Help SRAM Communicate their Stance on the Electronic-Shifting Trend

From Jan 2011
SRAM is currently work with local company Victors and Spoils to help communicate their stance on electronic shifting. Here are the project details:

Project Details

Target: The bike industry. The bike lover. The Culture of Mechanical.
Objective: Create a groundswell against electronic shifting by focusing on the purity and simplicity of mechanical shifting.
Deadline: Project Ends In 7 Days from today (1/27/2011)

3 Winners will be awarded a $5,000 carbon roadbike with SRAM Red components.

SRAM website:

The Assignment:
SRAM wants your ideas on how to position against electronic shifting in the consciousness of the cycling enthusiast.

The Situation:
A couple years ago, Shimano finally cracked an electronic-shifting offering for Dura-Ace - their top road group. Calling it “Di2,” this battery-powered, push-button shifting solution utilized mostly standard Dura-Ace componentry, but added all necessary auxillary power and servo functionality to produce an electronically activated, front and rear shifting component group that first became adopted by top pros, and has now become Shimano’s top-tier road component offering. Naysayers have been squelched, due to Di2’s proven performance and reliability on ProTour Shimano teams and adoption by professional racers/hardcore enthusiasts/bike builders. Di2 has taken the myth and hope of electronic shifting from the yesteryear’s failed attempts and made it real, putting it smack into the spotlight as a dreambike component group. On top of that, it simplifies initial install and self-regulates to help avoid return trips to a mechanic. Though these features come at a high price and add some extra weight (battery), their “set-up and forget” and “ease of use” benefits are also new to drive train products.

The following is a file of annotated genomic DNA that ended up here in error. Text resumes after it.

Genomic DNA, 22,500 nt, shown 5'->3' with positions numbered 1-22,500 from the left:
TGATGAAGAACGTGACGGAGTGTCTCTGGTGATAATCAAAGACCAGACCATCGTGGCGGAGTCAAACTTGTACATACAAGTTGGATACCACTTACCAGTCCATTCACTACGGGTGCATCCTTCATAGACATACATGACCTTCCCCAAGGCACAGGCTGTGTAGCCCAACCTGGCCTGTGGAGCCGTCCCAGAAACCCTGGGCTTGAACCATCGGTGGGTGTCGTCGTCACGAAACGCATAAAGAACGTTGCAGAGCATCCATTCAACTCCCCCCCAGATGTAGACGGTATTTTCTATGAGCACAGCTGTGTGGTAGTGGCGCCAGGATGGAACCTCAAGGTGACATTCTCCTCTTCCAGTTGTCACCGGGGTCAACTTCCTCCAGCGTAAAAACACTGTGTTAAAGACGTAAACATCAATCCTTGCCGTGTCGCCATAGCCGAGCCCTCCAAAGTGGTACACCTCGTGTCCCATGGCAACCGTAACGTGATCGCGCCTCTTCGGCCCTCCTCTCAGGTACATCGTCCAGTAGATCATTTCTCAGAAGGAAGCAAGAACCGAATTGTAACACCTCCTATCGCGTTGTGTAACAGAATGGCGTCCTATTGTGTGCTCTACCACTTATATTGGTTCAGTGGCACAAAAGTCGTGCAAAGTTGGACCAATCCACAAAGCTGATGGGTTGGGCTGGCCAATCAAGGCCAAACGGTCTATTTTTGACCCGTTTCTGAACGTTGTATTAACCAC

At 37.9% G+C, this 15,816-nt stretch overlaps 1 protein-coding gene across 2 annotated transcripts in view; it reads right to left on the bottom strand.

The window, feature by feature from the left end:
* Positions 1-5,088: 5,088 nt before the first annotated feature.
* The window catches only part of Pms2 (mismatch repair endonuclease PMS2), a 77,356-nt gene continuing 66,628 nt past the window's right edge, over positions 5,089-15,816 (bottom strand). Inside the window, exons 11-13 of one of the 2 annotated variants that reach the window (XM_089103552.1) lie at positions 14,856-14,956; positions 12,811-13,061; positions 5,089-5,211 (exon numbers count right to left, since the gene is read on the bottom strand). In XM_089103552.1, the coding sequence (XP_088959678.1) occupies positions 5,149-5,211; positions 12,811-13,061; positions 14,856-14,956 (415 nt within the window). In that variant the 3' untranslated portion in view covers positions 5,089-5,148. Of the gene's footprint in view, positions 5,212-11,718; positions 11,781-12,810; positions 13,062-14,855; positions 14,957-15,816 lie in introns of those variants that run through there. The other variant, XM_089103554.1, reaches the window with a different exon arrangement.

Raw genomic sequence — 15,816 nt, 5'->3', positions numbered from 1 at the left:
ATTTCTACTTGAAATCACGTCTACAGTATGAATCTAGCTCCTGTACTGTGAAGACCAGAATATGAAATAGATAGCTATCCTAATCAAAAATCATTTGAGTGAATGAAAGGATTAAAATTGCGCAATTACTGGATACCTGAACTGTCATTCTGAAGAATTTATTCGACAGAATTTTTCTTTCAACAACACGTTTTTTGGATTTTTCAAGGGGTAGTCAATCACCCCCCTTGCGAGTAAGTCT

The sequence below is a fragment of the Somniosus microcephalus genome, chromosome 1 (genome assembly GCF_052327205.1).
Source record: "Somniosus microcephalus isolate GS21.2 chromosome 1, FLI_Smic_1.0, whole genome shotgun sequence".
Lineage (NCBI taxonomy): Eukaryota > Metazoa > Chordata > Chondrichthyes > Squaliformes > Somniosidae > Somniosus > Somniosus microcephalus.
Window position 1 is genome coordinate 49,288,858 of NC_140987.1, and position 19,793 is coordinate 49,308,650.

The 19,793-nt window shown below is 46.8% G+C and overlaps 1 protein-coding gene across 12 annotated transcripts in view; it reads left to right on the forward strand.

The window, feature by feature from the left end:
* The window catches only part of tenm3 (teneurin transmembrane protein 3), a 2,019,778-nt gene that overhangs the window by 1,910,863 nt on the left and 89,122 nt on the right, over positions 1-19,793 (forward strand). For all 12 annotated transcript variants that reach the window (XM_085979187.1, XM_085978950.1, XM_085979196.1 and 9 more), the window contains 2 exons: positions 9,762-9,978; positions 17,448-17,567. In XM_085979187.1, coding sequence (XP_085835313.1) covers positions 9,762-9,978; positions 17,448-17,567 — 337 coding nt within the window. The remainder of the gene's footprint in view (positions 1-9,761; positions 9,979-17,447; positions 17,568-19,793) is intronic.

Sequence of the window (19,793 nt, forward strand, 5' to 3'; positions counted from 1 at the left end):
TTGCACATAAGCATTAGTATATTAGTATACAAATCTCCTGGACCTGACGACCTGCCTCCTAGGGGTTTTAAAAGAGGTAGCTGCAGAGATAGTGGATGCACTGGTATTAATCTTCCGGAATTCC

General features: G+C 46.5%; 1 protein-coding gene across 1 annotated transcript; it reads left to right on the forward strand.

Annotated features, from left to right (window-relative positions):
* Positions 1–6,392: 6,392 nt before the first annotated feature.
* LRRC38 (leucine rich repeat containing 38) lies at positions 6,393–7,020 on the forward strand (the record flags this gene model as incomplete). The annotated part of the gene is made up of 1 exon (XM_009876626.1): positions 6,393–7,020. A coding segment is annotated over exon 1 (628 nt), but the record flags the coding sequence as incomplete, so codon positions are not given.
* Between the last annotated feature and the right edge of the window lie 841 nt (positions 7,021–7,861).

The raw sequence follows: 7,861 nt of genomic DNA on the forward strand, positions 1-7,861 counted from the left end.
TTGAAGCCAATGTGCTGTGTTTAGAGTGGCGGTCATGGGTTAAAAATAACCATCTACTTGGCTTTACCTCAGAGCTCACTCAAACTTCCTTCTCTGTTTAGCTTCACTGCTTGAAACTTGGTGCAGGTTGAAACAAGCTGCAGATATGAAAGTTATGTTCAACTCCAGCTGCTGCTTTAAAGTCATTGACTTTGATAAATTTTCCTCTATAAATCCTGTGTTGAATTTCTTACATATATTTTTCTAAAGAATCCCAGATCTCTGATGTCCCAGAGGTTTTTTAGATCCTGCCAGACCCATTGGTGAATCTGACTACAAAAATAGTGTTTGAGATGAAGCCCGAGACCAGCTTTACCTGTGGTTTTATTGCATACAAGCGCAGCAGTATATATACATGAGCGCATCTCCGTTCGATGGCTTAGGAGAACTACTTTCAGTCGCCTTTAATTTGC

So why doesn’t SRAM have an electronic group? Is SRAM going to jump in? Bike geeks and the bike industry at large all want to know. And it’s time SRAM responded.

SRAM has not jumped into the electronic-shifting game because SRAM believes the bicycle is a pure, leg and lung-powered expression of utter simplicity and grace. And using a battery to power an essential part of the experience just isn’t right. Or necessary. Especially because the real performance benefits of electronic shifting really don’t exist. A rider still has to think about shifting and press on something. The only difference with electronic is you press a button instead of a shift-lever. It takes the same energy and thought. Furthermore, electronic shifting is so specialized and boutique that if you break it, you can’t always get service or replacement. Instead of adding benefit, all it really adds is a layer between you and the bicycle. An insulated, muffling, experience-robbing layer of “Rolls-Royce automatic cushiness” – when the essence of cycling has always been about the “Culture of Mechanical” – AKA the raw, tactile connection of the human animal to a beautiful, efficient, analog machine. So in short, SRAM believes its energy can be better spent in refining and moving forward simplicity and purity. Which is mechanical shifting. And SRAM believes the public’s energy – and money – is better spent in mechanical as well. Leaving room in the budget for true performance upgrades such as frame choices, wheels, tires, etc.